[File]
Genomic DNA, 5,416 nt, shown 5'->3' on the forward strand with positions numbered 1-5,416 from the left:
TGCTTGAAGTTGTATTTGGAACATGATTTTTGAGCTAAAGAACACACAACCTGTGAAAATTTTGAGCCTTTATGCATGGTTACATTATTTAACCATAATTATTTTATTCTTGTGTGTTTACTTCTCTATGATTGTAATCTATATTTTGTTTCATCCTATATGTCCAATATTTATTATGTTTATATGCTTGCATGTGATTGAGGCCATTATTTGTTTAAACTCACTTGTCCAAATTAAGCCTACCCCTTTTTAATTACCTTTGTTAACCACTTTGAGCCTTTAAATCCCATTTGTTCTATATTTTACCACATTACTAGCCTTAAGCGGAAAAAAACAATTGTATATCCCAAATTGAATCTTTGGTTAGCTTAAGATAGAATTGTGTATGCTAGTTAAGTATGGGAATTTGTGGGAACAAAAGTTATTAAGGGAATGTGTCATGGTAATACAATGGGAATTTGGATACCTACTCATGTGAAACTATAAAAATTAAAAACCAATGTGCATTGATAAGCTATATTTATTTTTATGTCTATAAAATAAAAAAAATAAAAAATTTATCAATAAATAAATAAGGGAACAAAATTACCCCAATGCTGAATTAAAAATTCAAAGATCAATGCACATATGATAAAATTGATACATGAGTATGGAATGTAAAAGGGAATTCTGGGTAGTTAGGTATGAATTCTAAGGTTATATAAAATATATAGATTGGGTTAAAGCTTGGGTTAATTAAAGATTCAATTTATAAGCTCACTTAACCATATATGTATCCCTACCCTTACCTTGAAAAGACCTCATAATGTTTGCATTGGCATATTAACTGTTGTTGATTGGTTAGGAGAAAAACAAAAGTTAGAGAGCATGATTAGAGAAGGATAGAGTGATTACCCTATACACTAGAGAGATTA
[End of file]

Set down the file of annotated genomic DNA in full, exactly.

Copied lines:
Genomic DNA, 5,416 nt, shown 5'->3' on the forward strand with positions numbered 1-5,416 from the left:
TGCTTGAAGTTGTATTTGGAACATGATTTTTGAGCTAAAGAACACACAACCTGTGAAAATTTTGAGCCTTTATGCATGGTTACATTATTTAACCATAATTATTTTATTCTTGTGTGTTTACTTCTCTATGATTGTAATCTATATTTTGTTTCATCCTATATGTCCAATATTTATTATGTTTATATGCTTGCATGTGATTGAGGCCATTATTTGTTTAAACTCACTTGTCCAAATTAAGCCTACCCCTTTTTAATTACCTTTGTTAACCACTTTGAGCCTTTAAATCCCATTTGTTCTATATTTTACCACATTACTAGCCTTAAGCGGAAAAAAACAATTGTATATCCCAAATTGAATCTTTGGTTAGCTTAAGATAGAATTGTGTATGCTAGTTAAGTATGGGAATTTGTGGGAACAAAAGTTATTAAGGGAATGTGTCATGGTAATACAATGGGAATTTGGATACCTACTCATGTGAAACTATAAAAATTAAAAACCAATGTGCATTGATAAGCTATATTTATTTTTATGTCTATAAAATAAAAAAAATAAAAAATTTATCAATAAATAAATAAGGGAACAAAATTACCCCAATGCTGAATTAAAAATTCAAAGATCAATGCACATATGATAAAATTGATACATGAGTATGGAATGTAAAAGGGAATTCTGGGTAGTTAGGTATGAATTCTAAGGTTATATAAAATATATAGATTGGGTTAAAGCTTGGGTTAATTAAAGATTCAATTTATAAGCTCACTTAACCATATATGTATCCCTACCCTTACCTTGAAAAGACCTCATAATGTTTGCATTGGCATATTAACTGTTGTTGATTGGTTAGGAGAAAAACAAAAGTTAGAGAGCATGATTAGAGAAGGATAGAGTGATTACCCTATACACTAGAGAGATTA